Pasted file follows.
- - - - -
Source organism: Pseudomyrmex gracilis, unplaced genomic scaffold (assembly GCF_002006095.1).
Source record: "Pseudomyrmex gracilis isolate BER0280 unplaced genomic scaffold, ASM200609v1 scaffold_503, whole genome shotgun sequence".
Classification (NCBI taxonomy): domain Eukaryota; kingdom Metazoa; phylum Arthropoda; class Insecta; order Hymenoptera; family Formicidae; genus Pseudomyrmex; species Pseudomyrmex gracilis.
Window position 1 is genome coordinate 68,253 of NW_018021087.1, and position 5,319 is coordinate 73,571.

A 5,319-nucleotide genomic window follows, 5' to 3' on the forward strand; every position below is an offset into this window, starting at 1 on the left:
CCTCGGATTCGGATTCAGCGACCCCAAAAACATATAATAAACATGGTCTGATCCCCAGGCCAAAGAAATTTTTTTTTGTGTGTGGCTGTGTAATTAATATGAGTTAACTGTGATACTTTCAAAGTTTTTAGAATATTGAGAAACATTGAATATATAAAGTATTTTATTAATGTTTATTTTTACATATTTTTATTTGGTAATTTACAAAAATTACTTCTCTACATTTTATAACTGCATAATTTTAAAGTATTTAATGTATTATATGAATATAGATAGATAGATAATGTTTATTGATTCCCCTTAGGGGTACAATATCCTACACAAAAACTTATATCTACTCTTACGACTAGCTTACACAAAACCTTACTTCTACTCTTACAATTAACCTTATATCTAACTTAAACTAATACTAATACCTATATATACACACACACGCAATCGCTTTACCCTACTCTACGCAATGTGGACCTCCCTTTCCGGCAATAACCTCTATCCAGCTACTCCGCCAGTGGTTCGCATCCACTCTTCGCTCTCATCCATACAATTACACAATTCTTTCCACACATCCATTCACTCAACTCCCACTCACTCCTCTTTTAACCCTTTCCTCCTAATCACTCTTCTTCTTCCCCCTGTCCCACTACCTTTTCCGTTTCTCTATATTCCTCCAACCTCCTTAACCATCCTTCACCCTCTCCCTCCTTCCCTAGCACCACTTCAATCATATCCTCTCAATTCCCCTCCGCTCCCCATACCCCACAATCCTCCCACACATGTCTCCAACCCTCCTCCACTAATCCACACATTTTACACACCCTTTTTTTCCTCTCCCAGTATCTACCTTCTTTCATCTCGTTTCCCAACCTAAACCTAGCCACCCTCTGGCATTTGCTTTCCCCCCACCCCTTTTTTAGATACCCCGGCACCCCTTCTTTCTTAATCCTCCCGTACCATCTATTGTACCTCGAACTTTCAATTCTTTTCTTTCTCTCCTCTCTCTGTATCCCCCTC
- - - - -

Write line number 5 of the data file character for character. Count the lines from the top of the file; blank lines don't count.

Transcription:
A 5,319-nucleotide genomic window follows, 5' to 3' on the forward strand; every position below is an offset into this window, starting at 1 on the left: